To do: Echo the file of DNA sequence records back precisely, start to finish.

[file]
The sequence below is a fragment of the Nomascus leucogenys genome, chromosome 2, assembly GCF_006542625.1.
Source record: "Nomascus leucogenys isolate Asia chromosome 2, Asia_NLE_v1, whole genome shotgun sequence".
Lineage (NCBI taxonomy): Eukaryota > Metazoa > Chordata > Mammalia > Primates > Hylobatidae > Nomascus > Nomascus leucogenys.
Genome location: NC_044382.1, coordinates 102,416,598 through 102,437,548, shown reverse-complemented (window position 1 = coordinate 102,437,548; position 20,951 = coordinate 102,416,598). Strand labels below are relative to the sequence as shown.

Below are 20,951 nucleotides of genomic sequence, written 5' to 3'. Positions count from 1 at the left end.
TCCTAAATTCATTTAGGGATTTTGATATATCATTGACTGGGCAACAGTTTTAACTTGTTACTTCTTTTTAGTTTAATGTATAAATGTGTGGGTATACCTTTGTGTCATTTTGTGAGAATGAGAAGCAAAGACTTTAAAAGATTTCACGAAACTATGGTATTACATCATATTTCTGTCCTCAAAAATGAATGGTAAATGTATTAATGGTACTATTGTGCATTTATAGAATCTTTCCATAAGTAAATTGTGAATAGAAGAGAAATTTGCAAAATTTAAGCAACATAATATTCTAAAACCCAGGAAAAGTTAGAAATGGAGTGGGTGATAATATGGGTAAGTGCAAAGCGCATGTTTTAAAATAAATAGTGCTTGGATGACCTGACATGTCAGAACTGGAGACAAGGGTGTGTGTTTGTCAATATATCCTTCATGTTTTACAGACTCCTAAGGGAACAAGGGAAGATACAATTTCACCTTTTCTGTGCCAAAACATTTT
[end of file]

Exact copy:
The sequence below is a fragment of the Nomascus leucogenys genome, chromosome 2, assembly GCF_006542625.1.
Source record: "Nomascus leucogenys isolate Asia chromosome 2, Asia_NLE_v1, whole genome shotgun sequence".
Lineage (NCBI taxonomy): Eukaryota > Metazoa > Chordata > Mammalia > Primates > Hylobatidae > Nomascus > Nomascus leucogenys.
Genome location: NC_044382.1, coordinates 102,416,598 through 102,437,548, shown reverse-complemented (window position 1 = coordinate 102,437,548; position 20,951 = coordinate 102,416,598). Strand labels below are relative to the sequence as shown.

Below are 20,951 nucleotides of genomic sequence, written 5' to 3'. Positions count from 1 at the left end.
TCCTAAATTCATTTAGGGATTTTGATATATCATTGACTGGGCAACAGTTTTAACTTGTTACTTCTTTTTAGTTTAATGTATAAATGTGTGGGTATACCTTTGTGTCATTTTGTGAGAATGAGAAGCAAAGACTTTAAAAGATTTCACGAAACTATGGTATTACATCATATTTCTGTCCTCAAAAATGAATGGTAAATGTATTAATGGTACTATTGTGCATTTATAGAATCTTTCCATAAGTAAATTGTGAATAGAAGAGAAATTTGCAAAATTTAAGCAACATAATATTCTAAAACCCAGGAAAAGTTAGAAATGGAGTGGGTGATAATATGGGTAAGTGCAAAGCGCATGTTTTAAAATAAATAGTGCTTGGATGACCTGACATGTCAGAACTGGAGACAAGGGTGTGTGTTTGTCAATATATCCTTCATGTTTTACAGACTCCTAAGGGAACAAGGGAAGATACAATTTCACCTTTTCTGTGCCAAAACATTTT